Tuppence shook her head.
“The balcony only goes along as far as the boudoir. We were there.”
“He might have slipped out——” suggested Julius.
But Sir James interrupted him.
“Mr. Brown’s methods are not so crude. In the meantime we must send for a doctor, but before we do so, is there anything in this room that might be of value to us?”
Hastily, the three searched. A charred mass in the grate indicated that Mrs. Vandemeyer had been burning papers on the eve of her flight. Nothing of importance remained, though they searched the other rooms as well.
“There’s that,” said Tuppence suddenly, pointing to a small, old-fashioned safe let into the wall. “It’s for jewellery, I believe, but there might be something else in it.”
The key was in the lock, and Julius swung open the door, and searched inside. He was some time over the task.
“Well,” said Tuppence impatiently.
There was a pause before Julius answered, then he withdrew his head and shut to the door.
“Nothing,” he said.
In five minutes a brisk young doctor arrived, hastily summoned. He was deferential to Sir James, whom he recognized.
“Heart failure, or possibly an overdose of some sleeping-draught.” He sniffed. “Rather an odour of chloral in the air.”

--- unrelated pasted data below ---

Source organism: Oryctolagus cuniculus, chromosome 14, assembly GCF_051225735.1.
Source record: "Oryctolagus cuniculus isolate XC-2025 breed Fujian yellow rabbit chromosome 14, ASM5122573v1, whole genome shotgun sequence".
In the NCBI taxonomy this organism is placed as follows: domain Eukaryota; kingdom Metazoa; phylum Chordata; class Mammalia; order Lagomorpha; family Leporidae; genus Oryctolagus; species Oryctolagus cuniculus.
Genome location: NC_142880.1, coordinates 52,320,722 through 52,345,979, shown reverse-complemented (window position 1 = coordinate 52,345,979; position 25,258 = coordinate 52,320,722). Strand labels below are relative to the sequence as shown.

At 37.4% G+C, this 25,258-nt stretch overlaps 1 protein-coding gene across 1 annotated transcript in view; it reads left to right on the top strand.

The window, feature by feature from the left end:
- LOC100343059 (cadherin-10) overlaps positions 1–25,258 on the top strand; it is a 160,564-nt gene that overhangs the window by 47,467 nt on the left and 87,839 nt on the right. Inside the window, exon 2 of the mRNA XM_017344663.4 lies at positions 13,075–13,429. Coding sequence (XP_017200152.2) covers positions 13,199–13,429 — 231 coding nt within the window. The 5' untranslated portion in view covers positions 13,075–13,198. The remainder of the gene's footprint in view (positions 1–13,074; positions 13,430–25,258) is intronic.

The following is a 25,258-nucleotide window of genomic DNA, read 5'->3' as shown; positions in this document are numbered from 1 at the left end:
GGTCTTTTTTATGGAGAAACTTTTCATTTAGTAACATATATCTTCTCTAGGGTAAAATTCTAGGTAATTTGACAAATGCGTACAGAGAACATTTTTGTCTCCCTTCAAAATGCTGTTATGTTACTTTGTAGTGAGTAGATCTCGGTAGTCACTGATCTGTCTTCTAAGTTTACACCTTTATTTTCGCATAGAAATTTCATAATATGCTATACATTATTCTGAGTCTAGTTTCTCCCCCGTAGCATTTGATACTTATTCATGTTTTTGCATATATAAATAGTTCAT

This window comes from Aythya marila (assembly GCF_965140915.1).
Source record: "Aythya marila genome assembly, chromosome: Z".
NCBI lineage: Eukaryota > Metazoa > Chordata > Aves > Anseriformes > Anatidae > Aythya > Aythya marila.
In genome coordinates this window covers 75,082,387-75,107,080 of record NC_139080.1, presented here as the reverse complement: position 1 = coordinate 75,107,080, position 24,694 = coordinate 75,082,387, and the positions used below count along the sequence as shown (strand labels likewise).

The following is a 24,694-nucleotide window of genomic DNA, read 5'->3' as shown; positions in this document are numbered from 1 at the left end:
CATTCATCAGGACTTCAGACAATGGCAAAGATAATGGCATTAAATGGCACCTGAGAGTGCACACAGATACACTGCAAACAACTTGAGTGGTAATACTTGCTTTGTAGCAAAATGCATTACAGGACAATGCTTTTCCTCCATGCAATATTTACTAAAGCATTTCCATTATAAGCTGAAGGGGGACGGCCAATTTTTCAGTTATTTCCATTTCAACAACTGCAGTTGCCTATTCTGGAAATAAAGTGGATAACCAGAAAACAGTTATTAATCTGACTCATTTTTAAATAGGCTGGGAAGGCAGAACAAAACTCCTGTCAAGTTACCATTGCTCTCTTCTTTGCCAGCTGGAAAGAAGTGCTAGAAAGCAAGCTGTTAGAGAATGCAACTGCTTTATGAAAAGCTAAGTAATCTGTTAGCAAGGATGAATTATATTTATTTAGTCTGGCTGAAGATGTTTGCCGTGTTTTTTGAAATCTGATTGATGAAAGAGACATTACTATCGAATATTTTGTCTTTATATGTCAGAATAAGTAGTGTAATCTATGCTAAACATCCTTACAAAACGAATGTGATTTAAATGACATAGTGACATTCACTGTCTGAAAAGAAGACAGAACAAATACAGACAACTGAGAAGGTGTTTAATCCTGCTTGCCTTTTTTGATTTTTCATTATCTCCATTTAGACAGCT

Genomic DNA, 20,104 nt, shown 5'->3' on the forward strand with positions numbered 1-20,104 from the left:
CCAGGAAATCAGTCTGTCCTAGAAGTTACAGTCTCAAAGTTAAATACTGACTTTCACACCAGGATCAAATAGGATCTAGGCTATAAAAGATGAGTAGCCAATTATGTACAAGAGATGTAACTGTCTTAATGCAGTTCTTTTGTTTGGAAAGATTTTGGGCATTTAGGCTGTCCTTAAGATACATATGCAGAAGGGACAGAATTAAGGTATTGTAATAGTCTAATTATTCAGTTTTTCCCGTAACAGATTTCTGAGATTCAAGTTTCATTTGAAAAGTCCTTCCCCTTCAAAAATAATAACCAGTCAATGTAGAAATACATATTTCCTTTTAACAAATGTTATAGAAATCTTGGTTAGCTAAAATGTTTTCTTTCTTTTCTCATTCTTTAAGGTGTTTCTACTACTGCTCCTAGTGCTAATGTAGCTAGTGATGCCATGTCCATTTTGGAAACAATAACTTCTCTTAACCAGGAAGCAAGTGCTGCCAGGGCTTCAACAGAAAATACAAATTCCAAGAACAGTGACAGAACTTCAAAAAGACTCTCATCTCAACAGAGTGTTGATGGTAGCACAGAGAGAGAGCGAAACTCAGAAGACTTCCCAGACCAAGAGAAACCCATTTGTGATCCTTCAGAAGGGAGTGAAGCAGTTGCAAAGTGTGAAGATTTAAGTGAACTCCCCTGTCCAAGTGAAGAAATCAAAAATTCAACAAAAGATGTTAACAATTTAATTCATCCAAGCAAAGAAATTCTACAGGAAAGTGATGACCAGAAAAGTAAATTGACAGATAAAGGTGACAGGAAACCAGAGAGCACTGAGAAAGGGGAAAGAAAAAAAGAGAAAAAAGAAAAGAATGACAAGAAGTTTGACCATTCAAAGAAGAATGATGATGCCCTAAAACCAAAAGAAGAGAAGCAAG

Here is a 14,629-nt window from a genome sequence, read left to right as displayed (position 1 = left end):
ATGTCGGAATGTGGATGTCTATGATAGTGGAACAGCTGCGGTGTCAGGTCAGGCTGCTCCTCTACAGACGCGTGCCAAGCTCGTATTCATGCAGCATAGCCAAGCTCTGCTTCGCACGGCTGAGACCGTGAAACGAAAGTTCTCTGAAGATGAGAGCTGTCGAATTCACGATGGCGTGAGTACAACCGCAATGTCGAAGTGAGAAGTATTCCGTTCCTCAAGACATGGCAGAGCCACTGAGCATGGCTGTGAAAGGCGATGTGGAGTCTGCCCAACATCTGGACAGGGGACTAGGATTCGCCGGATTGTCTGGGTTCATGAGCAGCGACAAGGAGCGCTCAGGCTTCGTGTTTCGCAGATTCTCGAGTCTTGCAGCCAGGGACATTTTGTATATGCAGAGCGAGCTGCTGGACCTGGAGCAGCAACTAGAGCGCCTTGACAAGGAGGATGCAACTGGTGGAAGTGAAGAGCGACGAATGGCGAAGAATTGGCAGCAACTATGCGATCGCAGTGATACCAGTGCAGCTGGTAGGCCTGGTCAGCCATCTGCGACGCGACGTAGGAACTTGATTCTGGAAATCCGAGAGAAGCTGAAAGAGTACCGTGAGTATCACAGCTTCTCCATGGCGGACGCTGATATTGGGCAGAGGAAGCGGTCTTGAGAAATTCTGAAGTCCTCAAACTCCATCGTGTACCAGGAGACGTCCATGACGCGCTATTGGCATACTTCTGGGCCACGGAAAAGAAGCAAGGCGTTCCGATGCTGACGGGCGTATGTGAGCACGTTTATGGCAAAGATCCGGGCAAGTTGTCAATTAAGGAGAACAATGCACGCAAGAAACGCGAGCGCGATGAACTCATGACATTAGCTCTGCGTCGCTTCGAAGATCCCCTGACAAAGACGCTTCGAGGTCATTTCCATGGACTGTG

Tuppence remembered the glass she had upset. A new thought drove her to the washstand. She found the little bottle from which Mrs. Vandemeyer had poured a few drops.
It had been three parts full. Now—it was empty.
Nothing was more surprising and bewildering to Tuppence than the ease and simplicity with which everything was arranged, owing to Sir James’s skilful handling. The doctor accepted quite readily the theory that Mrs. Vandemeyer had accidentally taken an overdose of chloral. He doubted whether an inquest would be necessary. If so, he would let Sir James know. He understood that Mrs. Vandemeyer was on the eve of departure for abroad, and that the servants had already left? Sir James and his young friends had been paying a call upon her, when she was suddenly stricken down and they had spent the night in the flat, not liking to leave her alone. Did they know of any relatives? They did not, but Sir James referred him to Mrs. Vandemeyer’s solicitor.
Shortly afterwards a nurse arrived to take charge, and the other left the ill-omened building.
“And what now?” asked Julius, with a gesture of despair. “I guess we’re down and out for good.”
Sir James stroked his chin thoughtfully.
“No,” he said quietly. “There is still the chance that Dr. Hall may be able to tell us something.”
“Gee! I’d forgotten him.”
“The chance is slight, but it must not be neglected. I think I told you that he is staying at the Metropole. I should suggest that we call upon him there as soon as possible. Shall we say after a bath and breakfast?”